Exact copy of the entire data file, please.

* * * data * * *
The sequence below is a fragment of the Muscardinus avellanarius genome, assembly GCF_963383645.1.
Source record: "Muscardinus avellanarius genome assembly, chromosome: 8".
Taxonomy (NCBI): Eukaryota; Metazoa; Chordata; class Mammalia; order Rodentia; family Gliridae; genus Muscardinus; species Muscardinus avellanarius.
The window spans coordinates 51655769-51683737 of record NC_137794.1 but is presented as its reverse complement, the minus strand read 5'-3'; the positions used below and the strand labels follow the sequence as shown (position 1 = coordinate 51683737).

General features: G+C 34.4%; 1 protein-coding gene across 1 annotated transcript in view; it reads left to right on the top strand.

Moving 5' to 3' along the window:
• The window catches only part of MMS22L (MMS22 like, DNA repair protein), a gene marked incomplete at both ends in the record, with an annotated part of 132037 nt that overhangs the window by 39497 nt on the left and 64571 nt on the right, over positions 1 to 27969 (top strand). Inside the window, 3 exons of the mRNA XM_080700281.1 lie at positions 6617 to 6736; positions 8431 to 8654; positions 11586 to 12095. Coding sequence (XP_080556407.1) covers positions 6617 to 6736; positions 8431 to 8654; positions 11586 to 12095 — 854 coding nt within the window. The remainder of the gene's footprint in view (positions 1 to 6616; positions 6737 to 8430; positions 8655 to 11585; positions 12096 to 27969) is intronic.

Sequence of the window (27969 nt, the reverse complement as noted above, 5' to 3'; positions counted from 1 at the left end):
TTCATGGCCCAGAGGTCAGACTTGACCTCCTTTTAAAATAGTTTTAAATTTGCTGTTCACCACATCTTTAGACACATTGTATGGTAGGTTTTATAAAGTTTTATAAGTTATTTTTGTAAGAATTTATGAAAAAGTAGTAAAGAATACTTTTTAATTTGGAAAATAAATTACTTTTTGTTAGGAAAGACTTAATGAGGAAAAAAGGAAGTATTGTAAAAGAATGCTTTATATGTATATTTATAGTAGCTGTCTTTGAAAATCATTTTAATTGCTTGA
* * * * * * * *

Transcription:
The sequence below is a fragment of the Muscardinus avellanarius genome, assembly GCF_963383645.1.
Source record: "Muscardinus avellanarius genome assembly, chromosome: 8".
Taxonomy (NCBI): Eukaryota; Metazoa; Chordata; class Mammalia; order Rodentia; family Gliridae; genus Muscardinus; species Muscardinus avellanarius.
The window spans coordinates 51655769-51683737 of record NC_137794.1 but is presented as its reverse complement, the minus strand read 5'-3'; the positions used below and the strand labels follow the sequence as shown (position 1 = coordinate 51683737).

General features: G+C 34.4%; 1 protein-coding gene across 1 annotated transcript in view; it reads left to right on the top strand.

Moving 5' to 3' along the window:
• The window catches only part of MMS22L (MMS22 like, DNA repair protein), a gene marked incomplete at both ends in the record, with an annotated part of 132037 nt that overhangs the window by 39497 nt on the left and 64571 nt on the right, over positions 1 to 27969 (top strand). Inside the window, 3 exons of the mRNA XM_080700281.1 lie at positions 6617 to 6736; positions 8431 to 8654; positions 11586 to 12095. Coding sequence (XP_080556407.1) covers positions 6617 to 6736; positions 8431 to 8654; positions 11586 to 12095 — 854 coding nt within the window. The remainder of the gene's footprint in view (positions 1 to 6616; positions 6737 to 8430; positions 8655 to 11585; positions 12096 to 27969) is intronic.

Sequence of the window (27969 nt, the reverse complement as noted above, 5' to 3'; positions counted from 1 at the left end):
TTCATGGCCCAGAGGTCAGACTTGACCTCCTTTTAAAATAGTTTTAAATTTGCTGTTCACCACATCTTTAGACACATTGTATGGTAGGTTTTATAAAGTTTTATAAGTTATTTTTGTAAGAATTTATGAAAAAGTAGTAAAGAATACTTTTTAATTTGGAAAATAAATTACTTTTTGTTAGGAAAGACTTAATGAGGAAAAAAGGAAGTATTGTAAAAGAATGCTTTATATGTATATTTATAGTAGCTGTCTTTGAAAATCATTTTAATTGCTTGA